The song has several suggestive allusions to sex. Those vestal virgins denote purity, of course, but the singer doesn’t want the subject of the song to be among their number (which is given, with enigmatic specificity, as sixteen). The Vestal Virgins in ancient Rome actually numbered six, and were priestesses of Vesta, goddess of the hearth – yes, she was the one after whom the brand of matches was named.

Similarly, the reference to the miller who tells his tale has puzzled many people trying to illuminate the meaning of the song, and one cannot help calling to mind the Miller from Chaucer’s Canterbury Tales who tells a story which is all about sex (and farting, though that bit is perhaps less relevant to the Procol Harum song).

Even those who opt for Henry Miller over Chaucer’s bawdy millowner have to impute a sexual meaning to the reference: Miller’s 1934 novel Tropic of Cancer has been banned on numerous occasions for its sexually explicit content.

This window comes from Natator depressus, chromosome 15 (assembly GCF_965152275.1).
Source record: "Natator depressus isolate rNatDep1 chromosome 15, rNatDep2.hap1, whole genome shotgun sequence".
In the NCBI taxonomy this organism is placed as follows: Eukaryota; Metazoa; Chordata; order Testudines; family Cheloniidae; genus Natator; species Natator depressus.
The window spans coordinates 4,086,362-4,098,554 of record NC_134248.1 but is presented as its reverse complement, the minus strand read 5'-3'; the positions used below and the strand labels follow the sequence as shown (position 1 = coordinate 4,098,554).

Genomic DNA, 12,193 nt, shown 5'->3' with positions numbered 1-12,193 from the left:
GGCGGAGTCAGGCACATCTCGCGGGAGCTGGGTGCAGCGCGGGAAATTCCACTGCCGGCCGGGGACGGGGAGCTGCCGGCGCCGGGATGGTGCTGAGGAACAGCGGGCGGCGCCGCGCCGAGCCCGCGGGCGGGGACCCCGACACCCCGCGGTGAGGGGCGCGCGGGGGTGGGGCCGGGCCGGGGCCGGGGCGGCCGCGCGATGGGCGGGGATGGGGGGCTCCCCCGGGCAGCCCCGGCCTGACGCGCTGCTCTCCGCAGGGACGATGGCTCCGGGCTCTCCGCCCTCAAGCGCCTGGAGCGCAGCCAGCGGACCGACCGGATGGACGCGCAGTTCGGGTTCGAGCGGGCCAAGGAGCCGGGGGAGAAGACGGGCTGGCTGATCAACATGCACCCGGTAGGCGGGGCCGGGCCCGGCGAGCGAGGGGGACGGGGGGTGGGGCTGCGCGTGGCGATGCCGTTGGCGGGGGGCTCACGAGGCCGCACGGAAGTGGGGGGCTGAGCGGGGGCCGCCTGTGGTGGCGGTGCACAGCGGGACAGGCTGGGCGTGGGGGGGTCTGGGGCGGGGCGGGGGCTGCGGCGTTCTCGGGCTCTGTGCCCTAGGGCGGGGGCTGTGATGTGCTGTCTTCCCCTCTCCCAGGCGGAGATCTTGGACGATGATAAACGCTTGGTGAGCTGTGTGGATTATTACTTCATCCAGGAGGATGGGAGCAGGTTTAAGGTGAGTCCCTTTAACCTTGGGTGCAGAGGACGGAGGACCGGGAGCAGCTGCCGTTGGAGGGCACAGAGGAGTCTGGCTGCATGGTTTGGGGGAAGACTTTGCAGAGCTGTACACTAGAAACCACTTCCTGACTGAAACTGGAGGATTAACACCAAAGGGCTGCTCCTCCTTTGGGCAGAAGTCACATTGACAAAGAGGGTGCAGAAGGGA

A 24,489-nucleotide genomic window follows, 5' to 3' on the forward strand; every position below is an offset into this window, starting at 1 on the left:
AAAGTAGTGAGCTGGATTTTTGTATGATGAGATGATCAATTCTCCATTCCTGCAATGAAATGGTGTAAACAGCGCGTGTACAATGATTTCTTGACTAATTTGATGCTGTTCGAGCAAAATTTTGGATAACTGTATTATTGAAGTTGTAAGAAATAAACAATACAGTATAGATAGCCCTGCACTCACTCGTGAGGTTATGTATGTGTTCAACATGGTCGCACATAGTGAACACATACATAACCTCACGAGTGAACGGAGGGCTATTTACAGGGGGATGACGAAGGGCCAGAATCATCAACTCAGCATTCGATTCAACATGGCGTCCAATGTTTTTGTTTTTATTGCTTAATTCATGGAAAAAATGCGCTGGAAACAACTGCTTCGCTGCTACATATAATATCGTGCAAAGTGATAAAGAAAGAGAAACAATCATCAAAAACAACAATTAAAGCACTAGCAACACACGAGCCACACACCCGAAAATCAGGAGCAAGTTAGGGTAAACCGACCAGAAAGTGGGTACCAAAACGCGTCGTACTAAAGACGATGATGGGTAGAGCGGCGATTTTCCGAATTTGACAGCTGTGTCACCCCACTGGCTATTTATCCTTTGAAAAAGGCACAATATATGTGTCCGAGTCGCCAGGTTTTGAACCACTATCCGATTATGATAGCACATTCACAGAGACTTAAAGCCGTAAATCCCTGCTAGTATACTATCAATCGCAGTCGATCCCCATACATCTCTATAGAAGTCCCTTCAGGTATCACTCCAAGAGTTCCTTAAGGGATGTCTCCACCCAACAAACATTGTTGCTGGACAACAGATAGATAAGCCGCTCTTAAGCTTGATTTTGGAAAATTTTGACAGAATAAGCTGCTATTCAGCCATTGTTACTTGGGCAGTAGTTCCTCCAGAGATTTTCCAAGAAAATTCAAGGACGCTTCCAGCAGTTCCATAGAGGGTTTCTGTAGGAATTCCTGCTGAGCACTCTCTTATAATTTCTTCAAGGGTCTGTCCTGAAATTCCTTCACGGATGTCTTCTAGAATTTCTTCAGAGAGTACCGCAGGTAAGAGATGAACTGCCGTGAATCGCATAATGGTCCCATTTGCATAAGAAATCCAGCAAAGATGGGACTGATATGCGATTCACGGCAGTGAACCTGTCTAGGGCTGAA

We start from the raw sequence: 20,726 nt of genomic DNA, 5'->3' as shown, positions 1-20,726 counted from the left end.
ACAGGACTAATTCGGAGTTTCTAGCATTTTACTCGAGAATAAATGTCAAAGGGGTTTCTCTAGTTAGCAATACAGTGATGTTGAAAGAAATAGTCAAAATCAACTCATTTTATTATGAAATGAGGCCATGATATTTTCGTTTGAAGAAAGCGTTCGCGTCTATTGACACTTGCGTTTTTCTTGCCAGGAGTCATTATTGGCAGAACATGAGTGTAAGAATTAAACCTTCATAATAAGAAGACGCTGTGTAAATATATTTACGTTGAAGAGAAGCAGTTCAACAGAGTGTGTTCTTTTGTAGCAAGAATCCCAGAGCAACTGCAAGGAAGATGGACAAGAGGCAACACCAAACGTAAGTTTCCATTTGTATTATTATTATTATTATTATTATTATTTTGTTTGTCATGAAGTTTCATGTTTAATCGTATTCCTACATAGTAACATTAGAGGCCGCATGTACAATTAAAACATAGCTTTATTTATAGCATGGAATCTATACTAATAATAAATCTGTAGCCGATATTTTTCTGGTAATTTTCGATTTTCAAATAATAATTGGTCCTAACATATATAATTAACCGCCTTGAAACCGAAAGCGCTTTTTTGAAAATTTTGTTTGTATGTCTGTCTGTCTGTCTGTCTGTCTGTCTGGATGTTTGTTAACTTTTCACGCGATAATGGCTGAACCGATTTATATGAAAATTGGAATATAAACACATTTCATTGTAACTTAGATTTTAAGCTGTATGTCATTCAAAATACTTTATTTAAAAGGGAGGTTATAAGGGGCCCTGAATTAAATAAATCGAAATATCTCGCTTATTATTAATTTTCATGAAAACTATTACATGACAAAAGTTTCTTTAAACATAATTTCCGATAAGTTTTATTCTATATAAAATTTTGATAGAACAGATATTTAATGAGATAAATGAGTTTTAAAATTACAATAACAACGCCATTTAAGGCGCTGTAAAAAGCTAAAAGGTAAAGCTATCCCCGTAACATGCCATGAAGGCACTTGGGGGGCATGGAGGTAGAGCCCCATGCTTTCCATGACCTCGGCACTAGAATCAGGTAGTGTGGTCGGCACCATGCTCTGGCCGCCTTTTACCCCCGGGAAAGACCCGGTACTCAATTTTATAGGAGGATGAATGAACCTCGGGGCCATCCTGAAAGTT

So in short, what we have is a tantalisingly glimpsed ‘story’ involving a man at a dance, losing himself among the music, the drinks, and the women, and a possible sexual encounter later on, potentially involving the woman losing her virginity (hence those vestal virgins, but also the symbolism of that colour white, in the song’s title).

‘A Whiter Shade of Pale’: analysis

It is difficult to overestimate just how popular ‘A Whiter Shade of Pale’ was when it was released by the new band Procol Harum in 1967. The hit belongs to a select club of songs which have sold over 10 million copies (other sixties tracks to manage that feat include The Monkees’ ‘I’m a Believer’ and, perhaps more surprisingly, Kyu Sakamoto’s ‘Sukiyaki’).

Keith Reid was responsible for the enigmatic lyrics to the record, while frontman Gary Brooker provided the music (a later lawsuit ruled that Matthew Fisher had co-written the music with Brooker). The distinctive organ on the single was played by Fisher, who just a few weeks prior to recording the song had been performing with Screaming Lord Sutch, later to become leader of the Official Monster Raving Loony Party, who was then playing with his band, the Savages.